But according to digital companies, the TV industry could soon lose it all. “Even if, today, ad spend is growing on TV, if the TV industry does not act soon, the total amount of value will decrease,” counters Stephanie L’Hospital of France Telecom’s Orange.
Recent Nielsen reports saw sharp declines in “live” viewing of the top broadcast networks, and television executives were quick to point the finger at digital video recorders. However, a new study shows that DVR viewing has fallen in sync with live viewing.
According to Nielsen, Fox had 25 percent fewer viewers for both live viewing and delayed DVR viewing. Similarly, ABC lost 11 percent of its live viewers and 7 percent of its audience watching programming a week later. CBS had a 12 percent decline in live viewership and 10 percent in viewership measured up to a week after the show aired. NBC, however, saw a rise in both categories — 10 percent for live and 14 percent for delayed viewing.
“The data are likely to underscore concerns about traditional television viewing, suggesting that people are either watching broadcast television shows through on-demand services, or are turning to alternatives such as online video,” the Wall Street Journal suggests.
The article notes that the audience watching up to a week after the broadcast tends to be 30 percent larger on average than the audience of the initial airing.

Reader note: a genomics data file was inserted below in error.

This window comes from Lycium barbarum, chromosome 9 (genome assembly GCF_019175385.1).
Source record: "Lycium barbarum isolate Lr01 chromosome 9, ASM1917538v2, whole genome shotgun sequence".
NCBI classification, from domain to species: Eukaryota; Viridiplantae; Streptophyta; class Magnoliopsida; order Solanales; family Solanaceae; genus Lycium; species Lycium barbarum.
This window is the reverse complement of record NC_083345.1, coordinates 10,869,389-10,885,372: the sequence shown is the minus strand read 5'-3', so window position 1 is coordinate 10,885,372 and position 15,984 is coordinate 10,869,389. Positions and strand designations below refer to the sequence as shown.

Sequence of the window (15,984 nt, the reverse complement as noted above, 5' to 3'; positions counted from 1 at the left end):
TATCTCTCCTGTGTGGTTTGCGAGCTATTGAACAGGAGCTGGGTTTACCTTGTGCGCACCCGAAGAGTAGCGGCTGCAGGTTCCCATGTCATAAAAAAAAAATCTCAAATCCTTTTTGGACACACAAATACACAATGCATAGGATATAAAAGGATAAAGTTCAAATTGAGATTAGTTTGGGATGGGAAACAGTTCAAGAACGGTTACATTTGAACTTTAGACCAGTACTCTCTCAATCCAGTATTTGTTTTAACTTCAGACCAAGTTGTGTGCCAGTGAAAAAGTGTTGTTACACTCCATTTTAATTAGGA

Networks are calling for advertisers to take into account viewing that occurs up to a week after when considering ad buys. Currently, only viewing delayed three days is considered, but even if the window is expanded, the networks are unlikely to see any increased ad revenue as DVR viewers typically skip ads.
Some executives suggest a lack of buzzworthy shows or the presidential election could have effected declines. But analyst Todd Juenger is unsure.
“One possibility is that fewer individuals in any given home are watching TV. ‘You could theorize that now the high school kid isn’t watching the TV anymore,’ Mr. Juenger said, adding that another culprit could be video on demand, which isn’t captured in time-delayed ratings.”
U.S. Magistrate Judge Paul Grewal is allowing Samsung to add the iPhone 5 to the list of Apple products infringing its patents. Meanwhile, he also approved Apple’s move to include the Samsung Galaxy Note, Galaxy S III and the Jelly Bean operating system in its patent violation claims.
In August, Samsung was found guilty of violating Apple’s patents and forced to pay $1.05 billion in damages. Earlier in February, Apple filed a second lawsuit against Samsung, “alleging that various Samsung smartphone and tablet products including the Galaxy Nexus infringed eight of its patents,” Reuters reports.
In response, Samsung filed a cross-complaint that Apple’s iPhone and iPad infringed on eight of its patents.
“U.S. District Judge Lucy Koh issued a preliminary injunction against pretrial sales of the Nexus in June. But the U.S. Court of Appeals for the Federal Circuit overturned the sales ban on October 11,” explains the article.
Apple’s addition of the Jelly Bean operating system is the first direct action against Google in its patent lawsuits with Samsung.
Even though Apple did not oppose adding the iPhone5, Judge Grewal warned the Silicon Valley tech giant to “think twice before opposing similar amendments reflecting other newly released products — e.g. the iPad 4 and iPad mini — that Samsung may propose in the near future.”
In terms of profit share in the mobile market, Apple is undoubtedly the winner. But as Android gains in market share, Apple could face a downfall if it doesn’t forfeit some of its profit margin to compete with cheaper — yet quality — devices.